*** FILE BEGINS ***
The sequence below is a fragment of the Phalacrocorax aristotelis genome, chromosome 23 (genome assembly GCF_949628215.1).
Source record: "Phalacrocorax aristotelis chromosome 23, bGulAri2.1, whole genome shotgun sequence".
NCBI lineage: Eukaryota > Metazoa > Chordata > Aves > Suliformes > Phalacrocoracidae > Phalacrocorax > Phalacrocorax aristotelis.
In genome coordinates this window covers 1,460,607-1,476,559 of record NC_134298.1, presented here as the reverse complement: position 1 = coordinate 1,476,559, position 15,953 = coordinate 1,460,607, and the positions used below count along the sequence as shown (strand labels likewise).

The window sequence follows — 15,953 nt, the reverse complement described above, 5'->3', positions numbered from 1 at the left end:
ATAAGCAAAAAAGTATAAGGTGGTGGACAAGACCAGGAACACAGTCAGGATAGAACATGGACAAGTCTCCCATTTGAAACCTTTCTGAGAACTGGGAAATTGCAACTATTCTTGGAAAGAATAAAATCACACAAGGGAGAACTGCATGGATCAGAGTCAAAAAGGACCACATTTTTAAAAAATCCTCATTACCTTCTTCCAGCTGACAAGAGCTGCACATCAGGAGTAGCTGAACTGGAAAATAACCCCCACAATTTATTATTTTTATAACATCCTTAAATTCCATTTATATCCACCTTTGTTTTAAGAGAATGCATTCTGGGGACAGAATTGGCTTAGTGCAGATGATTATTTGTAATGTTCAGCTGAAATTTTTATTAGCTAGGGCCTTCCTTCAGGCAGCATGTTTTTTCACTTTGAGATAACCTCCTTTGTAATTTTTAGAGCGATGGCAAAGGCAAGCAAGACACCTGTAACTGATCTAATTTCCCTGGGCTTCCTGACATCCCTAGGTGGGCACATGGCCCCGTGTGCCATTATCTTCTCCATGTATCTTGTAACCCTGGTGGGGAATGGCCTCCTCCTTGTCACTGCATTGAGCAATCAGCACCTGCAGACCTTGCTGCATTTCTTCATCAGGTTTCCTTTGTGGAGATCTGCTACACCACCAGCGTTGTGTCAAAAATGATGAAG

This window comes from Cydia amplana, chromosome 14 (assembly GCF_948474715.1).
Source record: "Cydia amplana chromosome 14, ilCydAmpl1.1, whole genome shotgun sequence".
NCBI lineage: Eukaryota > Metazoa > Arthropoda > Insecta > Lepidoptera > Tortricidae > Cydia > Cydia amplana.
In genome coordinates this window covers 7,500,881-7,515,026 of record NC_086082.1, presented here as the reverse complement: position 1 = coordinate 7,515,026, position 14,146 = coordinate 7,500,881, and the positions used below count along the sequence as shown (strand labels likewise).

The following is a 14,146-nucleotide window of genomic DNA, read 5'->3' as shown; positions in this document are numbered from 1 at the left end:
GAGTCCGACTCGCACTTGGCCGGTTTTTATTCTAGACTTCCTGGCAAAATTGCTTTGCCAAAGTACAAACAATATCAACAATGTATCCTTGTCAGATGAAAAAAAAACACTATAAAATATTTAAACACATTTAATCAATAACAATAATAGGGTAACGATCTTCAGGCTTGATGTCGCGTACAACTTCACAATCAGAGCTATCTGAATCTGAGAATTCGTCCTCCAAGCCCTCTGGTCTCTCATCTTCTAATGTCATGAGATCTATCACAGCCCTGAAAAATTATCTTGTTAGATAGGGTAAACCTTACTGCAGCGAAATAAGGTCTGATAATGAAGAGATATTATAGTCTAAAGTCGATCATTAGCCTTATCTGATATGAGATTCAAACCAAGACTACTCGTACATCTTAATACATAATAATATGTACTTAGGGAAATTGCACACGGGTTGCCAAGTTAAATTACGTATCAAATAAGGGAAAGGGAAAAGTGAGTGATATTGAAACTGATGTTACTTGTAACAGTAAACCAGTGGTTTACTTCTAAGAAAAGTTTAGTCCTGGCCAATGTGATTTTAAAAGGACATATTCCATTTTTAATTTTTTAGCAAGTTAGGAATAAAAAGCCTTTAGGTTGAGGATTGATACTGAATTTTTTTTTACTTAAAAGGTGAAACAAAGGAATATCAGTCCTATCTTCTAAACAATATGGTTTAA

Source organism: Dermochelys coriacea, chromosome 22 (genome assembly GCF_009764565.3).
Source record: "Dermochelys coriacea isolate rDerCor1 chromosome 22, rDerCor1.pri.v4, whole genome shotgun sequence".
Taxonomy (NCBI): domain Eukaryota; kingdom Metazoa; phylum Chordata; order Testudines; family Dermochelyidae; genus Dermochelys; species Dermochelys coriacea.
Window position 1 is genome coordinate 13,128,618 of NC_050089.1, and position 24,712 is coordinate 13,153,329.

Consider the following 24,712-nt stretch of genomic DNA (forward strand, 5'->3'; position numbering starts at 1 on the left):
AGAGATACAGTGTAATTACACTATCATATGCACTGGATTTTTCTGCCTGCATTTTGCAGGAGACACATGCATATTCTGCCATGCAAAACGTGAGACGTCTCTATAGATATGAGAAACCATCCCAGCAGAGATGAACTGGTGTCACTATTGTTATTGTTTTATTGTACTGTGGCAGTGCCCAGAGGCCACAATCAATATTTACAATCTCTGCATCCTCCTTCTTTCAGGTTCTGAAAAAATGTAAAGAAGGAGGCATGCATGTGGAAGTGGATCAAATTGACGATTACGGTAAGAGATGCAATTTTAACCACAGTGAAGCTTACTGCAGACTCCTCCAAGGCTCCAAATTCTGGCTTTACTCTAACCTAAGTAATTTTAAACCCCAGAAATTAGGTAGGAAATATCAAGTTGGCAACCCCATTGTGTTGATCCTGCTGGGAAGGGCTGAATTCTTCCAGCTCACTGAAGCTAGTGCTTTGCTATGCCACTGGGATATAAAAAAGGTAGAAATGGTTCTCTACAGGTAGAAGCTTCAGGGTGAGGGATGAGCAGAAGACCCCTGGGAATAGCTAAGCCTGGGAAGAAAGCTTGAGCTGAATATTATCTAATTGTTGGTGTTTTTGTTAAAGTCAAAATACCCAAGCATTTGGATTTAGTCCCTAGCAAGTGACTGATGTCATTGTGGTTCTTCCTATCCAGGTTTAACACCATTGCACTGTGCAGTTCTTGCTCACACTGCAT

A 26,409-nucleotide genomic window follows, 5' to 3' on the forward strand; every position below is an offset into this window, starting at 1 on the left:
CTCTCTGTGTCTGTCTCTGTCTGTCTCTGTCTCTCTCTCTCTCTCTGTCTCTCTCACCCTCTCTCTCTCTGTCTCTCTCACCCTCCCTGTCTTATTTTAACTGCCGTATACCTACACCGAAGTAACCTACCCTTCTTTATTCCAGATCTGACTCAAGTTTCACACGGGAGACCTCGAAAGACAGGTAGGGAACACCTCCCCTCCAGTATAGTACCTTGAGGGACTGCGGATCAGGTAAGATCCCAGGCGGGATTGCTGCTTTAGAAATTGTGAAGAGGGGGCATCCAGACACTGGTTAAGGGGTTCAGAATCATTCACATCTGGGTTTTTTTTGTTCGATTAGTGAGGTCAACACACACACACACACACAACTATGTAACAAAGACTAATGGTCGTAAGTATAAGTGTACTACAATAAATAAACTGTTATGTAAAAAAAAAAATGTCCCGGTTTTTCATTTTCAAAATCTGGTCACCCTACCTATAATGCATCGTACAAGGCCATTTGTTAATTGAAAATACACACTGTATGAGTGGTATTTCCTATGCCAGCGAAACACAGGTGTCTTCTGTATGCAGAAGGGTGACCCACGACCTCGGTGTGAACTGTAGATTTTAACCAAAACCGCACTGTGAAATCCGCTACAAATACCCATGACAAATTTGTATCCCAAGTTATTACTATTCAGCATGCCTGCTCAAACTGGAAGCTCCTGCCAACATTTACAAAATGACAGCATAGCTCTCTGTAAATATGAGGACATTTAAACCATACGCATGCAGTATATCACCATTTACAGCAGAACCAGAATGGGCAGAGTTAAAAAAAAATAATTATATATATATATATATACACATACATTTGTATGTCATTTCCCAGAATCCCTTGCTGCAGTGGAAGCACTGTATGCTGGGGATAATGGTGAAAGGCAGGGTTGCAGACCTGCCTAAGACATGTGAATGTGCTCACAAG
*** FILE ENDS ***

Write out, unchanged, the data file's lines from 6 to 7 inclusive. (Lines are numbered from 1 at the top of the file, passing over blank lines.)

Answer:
ATAAGCAAAAAAGTATAAGGTGGTGGACAAGACCAGGAACACAGTCAGGATAGAACATGGACAAGTCTCCCATTTGAAACCTTTCTGAGAACTGGGAAATTGCAACTATTCTTGGAAAGAATAAAATCACACAAGGGAGAACTGCATGGATCAGAGTCAAAAAGGACCACATTTTTAAAAAATCCTCATTACCTTCTTCCAGCTGACAAGAGCTGCACATCAGGAGTAGCTGAACTGGAAAATAACCCCCACAATTTATTATTTTTATAACATCCTTAAATTCCATTTATATCCACCTTTGTTTTAAGAGAATGCATTCTGGGGACAGAATTGGCTTAGTGCAGATGATTATTTGTAATGTTCAGCTGAAATTTTTATTAGCTAGGGCCTTCCTTCAGGCAGCATGTTTTTTCACTTTGAGATAACCTCCTTTGTAATTTTTAGAGCGATGGCAAAGGCAAGCAAGACACCTGTAACTGATCTAATTTCCCTGGGCTTCCTGACATCCCTAGGTGGGCACATGGCCCCGTGTGCCATTATCTTCTCCATGTATCTTGTAACCCTGGTGGGGAATGGCCTCCTCCTTGTCACTGCATTGAGCAATCAGCACCTGCAGACCTTGCTGCATTTCTTCATCAGGTTTCCTTTGTGGAGATCTGCTACACCACCAGCGTTGTGTCAAAAATGATGAAG

This window comes from Cydia amplana, chromosome 14 (assembly GCF_948474715.1).